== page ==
I can almost envision Lou Abbott and Bud Costello talking about the 2010 New York Yankees now:
Costello: “Who’s in left?”
Abbott: “No. Who’s on first.”
Costello: “I don’t know.”
Abbott: “I don’t know is in left”
So it goes with the Yankees. Who, what or I don’t know has shifted to left-field and it is anybody’s guess who will play there come Opening Day on April 4 at Fenway Park.
Last season left-field, for the most part, was manned by Johnny Damon. But after a season in which the 36-year-old veteran hit 24 home runs, drove in 82 runs and batted .282 the Yankees allowed him to become a free agent without even an offer of arbitration.
Damon said he wanted to remain a Yankee but his agent, Scott Boras, was seeking a ridiculous four-year, $52 million contract. The Yankees chose to pass. Though Damon has lowered his demands to a reported two years and $20 million, the Yankees have let him seek offers from other teams.
Rumors say the Braves have an interest in him but they are not likely to pay $10 million for two seasons for the privilege.
The Yankees did have other options in left. For one, they could have tried out rookie Austin Jackson, the 23-year-old gem of the team’s minor-league system. But, alas, the Yankees decided to package the potential five-tool star in a trade with the Detroit Tigers that yielded outfielder Curtis Granderson.
The Yankees immediately announced Granderson was the team’s center fielder and that 2009 center fielder Melky Cabrera would move to left field.
If the Yankees were serious about cutting payroll, it would seem odd for Yankees general manager Brian Cashman to trade Jackson for Granderson’s four-year contract that calls for him to make $5.25 million this season but about $13 million in the fourth season. Jackson would have cost considerably less.
Still, the shift of Cabrera makes sense with the newly frugal Yankees considering that he made a paltry $1.7 million in 2009. But, once again, the Yankees vacated left field when they used Cabrera in a package that brought right-hander Javier Vazquez back to the Bronx — along with his $11 million salary.
There is no doubt that getting Vazquez (15-10, 2.87 ERA) from the Atlanta Braves solidified the starting rotation because there are now four pitchers who are capable of pitching 200 innings or more. It also would allow either Joba Chamberlain or Phil Hughes to shift to the setup role in the bullpen. However, it also vacated left field again.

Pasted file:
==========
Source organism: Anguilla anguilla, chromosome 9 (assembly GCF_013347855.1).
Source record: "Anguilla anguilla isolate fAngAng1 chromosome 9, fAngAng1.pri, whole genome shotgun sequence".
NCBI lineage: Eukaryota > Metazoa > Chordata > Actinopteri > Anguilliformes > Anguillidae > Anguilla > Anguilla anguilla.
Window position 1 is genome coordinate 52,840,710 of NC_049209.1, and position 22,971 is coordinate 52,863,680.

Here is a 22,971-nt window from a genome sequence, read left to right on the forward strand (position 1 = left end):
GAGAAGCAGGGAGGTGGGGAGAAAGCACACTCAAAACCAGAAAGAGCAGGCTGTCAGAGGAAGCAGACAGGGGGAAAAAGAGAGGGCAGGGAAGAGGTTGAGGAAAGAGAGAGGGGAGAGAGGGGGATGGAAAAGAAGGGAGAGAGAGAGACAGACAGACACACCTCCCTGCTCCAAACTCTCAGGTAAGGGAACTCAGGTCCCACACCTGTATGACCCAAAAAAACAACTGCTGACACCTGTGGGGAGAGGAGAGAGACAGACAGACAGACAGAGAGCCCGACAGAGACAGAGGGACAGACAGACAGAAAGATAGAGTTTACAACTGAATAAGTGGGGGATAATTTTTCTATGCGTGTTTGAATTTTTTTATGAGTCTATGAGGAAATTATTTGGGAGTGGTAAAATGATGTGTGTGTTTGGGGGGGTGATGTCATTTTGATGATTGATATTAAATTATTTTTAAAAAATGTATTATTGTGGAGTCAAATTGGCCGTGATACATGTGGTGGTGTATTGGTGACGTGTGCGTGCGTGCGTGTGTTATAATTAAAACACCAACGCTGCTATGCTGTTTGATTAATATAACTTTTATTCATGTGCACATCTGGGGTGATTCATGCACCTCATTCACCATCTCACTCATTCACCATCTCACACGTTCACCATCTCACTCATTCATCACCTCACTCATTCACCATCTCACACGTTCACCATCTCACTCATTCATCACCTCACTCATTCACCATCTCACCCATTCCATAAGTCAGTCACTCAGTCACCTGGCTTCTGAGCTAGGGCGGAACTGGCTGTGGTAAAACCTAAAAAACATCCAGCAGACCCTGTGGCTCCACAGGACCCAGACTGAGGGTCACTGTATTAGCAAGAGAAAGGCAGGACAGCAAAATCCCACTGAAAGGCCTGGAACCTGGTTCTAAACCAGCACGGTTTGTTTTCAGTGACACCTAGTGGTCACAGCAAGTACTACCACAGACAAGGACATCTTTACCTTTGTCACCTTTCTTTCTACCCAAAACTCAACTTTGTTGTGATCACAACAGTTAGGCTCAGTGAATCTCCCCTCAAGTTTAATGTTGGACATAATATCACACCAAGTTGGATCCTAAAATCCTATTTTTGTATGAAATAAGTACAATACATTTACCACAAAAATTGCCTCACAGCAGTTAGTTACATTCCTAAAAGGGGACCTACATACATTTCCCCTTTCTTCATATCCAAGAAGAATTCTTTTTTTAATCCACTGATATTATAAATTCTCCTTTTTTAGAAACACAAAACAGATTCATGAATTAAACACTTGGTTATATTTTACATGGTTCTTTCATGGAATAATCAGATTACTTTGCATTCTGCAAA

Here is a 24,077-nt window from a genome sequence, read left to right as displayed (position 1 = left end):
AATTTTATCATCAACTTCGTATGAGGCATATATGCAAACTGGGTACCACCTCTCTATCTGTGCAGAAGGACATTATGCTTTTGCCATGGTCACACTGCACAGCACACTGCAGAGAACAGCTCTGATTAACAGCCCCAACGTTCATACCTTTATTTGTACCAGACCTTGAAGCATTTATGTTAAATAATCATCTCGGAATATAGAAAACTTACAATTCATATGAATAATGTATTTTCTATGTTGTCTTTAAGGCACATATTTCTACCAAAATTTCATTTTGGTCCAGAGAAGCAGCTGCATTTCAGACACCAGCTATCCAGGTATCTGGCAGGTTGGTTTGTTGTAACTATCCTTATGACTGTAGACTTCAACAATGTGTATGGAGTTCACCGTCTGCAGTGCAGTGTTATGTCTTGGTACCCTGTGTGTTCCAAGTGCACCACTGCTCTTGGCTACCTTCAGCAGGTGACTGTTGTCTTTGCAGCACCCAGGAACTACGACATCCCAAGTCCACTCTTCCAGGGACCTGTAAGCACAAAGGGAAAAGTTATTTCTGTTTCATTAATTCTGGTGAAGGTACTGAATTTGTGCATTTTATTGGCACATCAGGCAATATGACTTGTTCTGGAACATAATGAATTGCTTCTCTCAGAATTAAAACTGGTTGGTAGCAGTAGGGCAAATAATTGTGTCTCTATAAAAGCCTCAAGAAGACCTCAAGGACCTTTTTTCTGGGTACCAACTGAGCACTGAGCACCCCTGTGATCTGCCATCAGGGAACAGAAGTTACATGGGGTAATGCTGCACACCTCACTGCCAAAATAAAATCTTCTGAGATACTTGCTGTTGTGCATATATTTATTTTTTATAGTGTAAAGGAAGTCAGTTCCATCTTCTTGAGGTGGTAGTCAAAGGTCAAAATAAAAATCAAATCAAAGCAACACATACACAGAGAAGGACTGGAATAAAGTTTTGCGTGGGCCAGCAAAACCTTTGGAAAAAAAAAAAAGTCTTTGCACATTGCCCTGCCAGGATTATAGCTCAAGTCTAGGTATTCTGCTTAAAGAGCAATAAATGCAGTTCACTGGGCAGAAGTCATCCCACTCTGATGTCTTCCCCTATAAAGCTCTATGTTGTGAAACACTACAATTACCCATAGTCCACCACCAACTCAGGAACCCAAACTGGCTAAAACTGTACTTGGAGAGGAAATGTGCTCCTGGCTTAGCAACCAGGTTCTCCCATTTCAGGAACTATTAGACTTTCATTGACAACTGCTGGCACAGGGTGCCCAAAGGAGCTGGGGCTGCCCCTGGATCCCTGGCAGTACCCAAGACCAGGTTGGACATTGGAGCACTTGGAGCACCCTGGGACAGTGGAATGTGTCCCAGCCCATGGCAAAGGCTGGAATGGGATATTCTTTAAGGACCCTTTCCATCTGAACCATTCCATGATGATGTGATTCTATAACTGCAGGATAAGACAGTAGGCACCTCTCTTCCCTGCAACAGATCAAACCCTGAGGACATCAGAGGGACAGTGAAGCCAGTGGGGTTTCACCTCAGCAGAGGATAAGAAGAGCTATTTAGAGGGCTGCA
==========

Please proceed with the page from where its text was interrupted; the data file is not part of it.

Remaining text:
Now the Yankees are touting Brett Gardner as their starting left fielder. Or they could keep Gardner in center and move Curtis Granderson there if the team is dissatisfied with Granderson’s defense in center.
Either way, Gardner certainly is a low-cost alternative to Damon. But it seems odd that Cashman is protesting poverty in his inability to bring Damon back. Cashman said he only has $2 million left to spend on an outfielder.
Well, it seems to me that if he paid just a bit less than $10 million to sign Damon for two years, kept Jackson and Phil Coke instead of making the Granderson trade and used Jackson and Coke to obtain Vazquez instead of trading Michael Dunn, then the Yankees would have not needed to obtain Boone Logan.
They then could have signed Nick Johnson to DH for $5 million and had an outfield of Damon, Cabrera and Nick Swisher with Gardner in the wings and Dunn could have replaced Coke without pushing the Yankees over their budget because they let Hideki Matsui sign with the Angels.
If I have done the math correct, I think this would have got the Yankees close to their so-called budget limit without affecting the performance level of the team.
Now without Damon in left, the Yankees reportedly are looking at signing right-hand hitting outfielder Reed Johnson or perhaps bring back injured Xavier Nady or utility man Jerry Hairston Jr. for about $2 million. This would give the Yankees a right-hand hitter to platoon with Gardner or Granderson, who hit a woeful .182 against lefties in 2009.
With less than a month before pitchers and catchers report to Tampa for spring training, I know that Yankee fans are getting nervous about the opening in left field. Pundits like Jon Heyman of the MLB Network are beginning to wonder if the decision to allow Matsui and Damon go in the offseason in favor of Granderson and Johnson has weakened the offense.
It is a valid question.
I am not sure if even Abbott and Costello can answer these questions.
Costello: “The left fielder’s name?”
Abbott: “Oh, he’s center field.”